Three Pakistani Men Arrested for Forcing Christian Family to Convert to Islam at Gunpoint

Three Muslim men have reportedly been arrested after forcing a Christian family to convert to Islam at gunpoint earlier this week, Pakistan's local police force is reporting.

Local police official Abdul Ghafoor reported that the men, all in their 30's, had broken into the home of a large Christian family and tortured them, forcing them to convert to Islam at gunpoint. The family members tortured by the men were allegedly related to the recently deceased Boota Masih, a 58-year-old gold scavenger who was attacked and stabbed in the Karachi's Liaquatabad Gold Market earlier in September. Masih had been accused of blasphemy against the prophet Mohammed, and his throat was allegedly slit by a Muslim extremist as policemen and security guards looked on.

Police official Ghafoor told The Hindu that the three men, one of whom has been described in reports as an Islamic extremist, were arrested in the suburbs of Islamabad, the country's capital, earlier this week after attacking Masih's family members. Masih is survived by five daughters and two sons. One of his sons, George, told Morning Star News previously that he and his brother live in fear of going to work after their father's death, fearing they too will be targeted by Islamic extremists.

"My younger brother and I have stopped going to work, fearing someone will kill us just like they killed my father," George said.

This most recent case is one of many attacks against Christians in Pakistan in the recent months. Earlier in September, two Taliban-affiliated suicide bombers entered a church in Peshawar, detonating their devices and killing over 100 people. The Jundullah arm of the Taliban then took credit for the attacks, telling the Associated Press that it will continue attacking non-Muslims in the country until the U.S. stops drone attacks in the Middle East.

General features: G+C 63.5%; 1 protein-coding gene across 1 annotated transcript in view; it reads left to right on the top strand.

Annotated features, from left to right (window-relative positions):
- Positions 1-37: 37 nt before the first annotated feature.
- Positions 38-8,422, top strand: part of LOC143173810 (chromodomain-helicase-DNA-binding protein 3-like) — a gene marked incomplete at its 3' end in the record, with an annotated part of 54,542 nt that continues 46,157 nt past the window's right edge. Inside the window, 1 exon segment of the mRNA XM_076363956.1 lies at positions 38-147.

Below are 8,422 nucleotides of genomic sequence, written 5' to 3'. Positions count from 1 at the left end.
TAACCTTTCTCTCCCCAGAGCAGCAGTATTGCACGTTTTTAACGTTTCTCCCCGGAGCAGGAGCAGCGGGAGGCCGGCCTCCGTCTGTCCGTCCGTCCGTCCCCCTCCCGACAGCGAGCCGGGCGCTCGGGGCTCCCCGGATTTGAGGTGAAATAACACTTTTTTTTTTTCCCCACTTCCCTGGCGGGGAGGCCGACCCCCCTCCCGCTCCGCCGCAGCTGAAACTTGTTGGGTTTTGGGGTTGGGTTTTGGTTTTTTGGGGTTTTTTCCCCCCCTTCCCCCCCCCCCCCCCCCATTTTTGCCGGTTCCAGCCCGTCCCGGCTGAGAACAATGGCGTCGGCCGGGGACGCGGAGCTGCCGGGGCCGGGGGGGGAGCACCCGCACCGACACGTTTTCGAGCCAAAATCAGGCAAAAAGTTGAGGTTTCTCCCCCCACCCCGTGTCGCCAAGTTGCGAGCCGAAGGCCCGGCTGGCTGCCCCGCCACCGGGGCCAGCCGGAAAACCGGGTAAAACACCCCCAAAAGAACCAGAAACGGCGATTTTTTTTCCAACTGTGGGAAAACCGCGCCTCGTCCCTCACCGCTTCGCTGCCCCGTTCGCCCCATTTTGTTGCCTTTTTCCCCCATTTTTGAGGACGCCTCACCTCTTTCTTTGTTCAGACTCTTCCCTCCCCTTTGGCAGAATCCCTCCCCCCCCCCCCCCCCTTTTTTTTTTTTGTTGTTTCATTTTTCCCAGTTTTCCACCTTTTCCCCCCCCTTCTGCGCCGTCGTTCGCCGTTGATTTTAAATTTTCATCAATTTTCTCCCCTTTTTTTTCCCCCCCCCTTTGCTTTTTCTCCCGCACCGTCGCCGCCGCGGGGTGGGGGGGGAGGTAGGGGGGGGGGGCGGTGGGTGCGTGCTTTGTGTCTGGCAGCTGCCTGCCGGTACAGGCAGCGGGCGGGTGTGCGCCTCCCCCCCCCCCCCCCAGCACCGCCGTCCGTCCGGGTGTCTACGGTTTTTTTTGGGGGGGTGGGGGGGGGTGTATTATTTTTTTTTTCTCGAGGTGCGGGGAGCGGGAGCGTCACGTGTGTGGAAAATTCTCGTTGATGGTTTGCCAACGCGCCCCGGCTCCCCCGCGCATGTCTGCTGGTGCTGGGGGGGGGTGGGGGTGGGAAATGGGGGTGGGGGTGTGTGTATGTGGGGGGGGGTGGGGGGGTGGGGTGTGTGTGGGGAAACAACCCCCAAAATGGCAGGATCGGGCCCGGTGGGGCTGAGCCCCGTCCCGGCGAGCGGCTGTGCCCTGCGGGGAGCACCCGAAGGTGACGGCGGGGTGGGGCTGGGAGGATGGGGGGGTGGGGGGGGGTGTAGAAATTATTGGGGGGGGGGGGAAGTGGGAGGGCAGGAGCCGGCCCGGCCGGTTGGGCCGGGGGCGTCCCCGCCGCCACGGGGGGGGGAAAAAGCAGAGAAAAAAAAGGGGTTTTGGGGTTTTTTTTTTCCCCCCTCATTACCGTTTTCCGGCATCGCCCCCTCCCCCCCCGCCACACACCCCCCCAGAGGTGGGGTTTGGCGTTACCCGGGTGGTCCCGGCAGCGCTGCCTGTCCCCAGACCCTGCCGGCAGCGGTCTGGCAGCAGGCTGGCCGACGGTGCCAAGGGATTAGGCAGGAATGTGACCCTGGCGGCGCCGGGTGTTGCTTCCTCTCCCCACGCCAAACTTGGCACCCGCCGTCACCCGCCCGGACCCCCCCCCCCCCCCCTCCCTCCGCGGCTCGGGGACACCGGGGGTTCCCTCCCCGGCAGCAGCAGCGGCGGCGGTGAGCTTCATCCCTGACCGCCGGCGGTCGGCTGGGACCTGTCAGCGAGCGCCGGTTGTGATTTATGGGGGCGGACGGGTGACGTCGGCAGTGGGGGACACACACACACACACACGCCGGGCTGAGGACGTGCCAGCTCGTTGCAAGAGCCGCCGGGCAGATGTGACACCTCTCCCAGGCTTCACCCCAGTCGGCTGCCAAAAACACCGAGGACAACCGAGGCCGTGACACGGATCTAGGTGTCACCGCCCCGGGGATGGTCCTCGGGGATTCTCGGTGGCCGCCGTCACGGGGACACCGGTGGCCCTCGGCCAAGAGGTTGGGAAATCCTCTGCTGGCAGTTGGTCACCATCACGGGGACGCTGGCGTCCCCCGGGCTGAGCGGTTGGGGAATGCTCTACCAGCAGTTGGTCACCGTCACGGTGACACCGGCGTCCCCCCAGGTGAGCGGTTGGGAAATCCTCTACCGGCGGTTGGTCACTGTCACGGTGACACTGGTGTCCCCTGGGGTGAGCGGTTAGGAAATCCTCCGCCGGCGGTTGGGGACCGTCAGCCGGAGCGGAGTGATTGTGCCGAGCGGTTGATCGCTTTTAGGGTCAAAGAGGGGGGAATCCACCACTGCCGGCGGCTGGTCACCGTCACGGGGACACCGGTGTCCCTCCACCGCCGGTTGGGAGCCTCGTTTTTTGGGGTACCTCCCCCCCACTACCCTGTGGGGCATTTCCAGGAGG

"All non-Muslims in Pakistan are our target, and they will remain our target as long as America fails to stop drone strikes in our country," the group said in a statement.

Although the late September church attack was seen to be one of the worst acts of aggression against Christians in the country, many Muslim and Christian groups joined together after the attack to urge an end to persecution against non-Muslims.

Muslims and Christians have formed a citizen group, "Pakistan for All," in an attempt to bring awareness to minority persecution in the county. About 200-300 Pakistani Muslim and Christian members of this citizen group gathered in Lahore, Pakistan's second largest city, last Sunday to form a human chain around a Christian church. The purpose of the demonstration was to show their unity with non-Muslims in the country.

"Well the terrorists showed us what they do on Sundays. Here we are showing them what we do on Sundays. We unite," Pakistan for All organizer, Mohammad Jibran Nasir told The Express Tribune.

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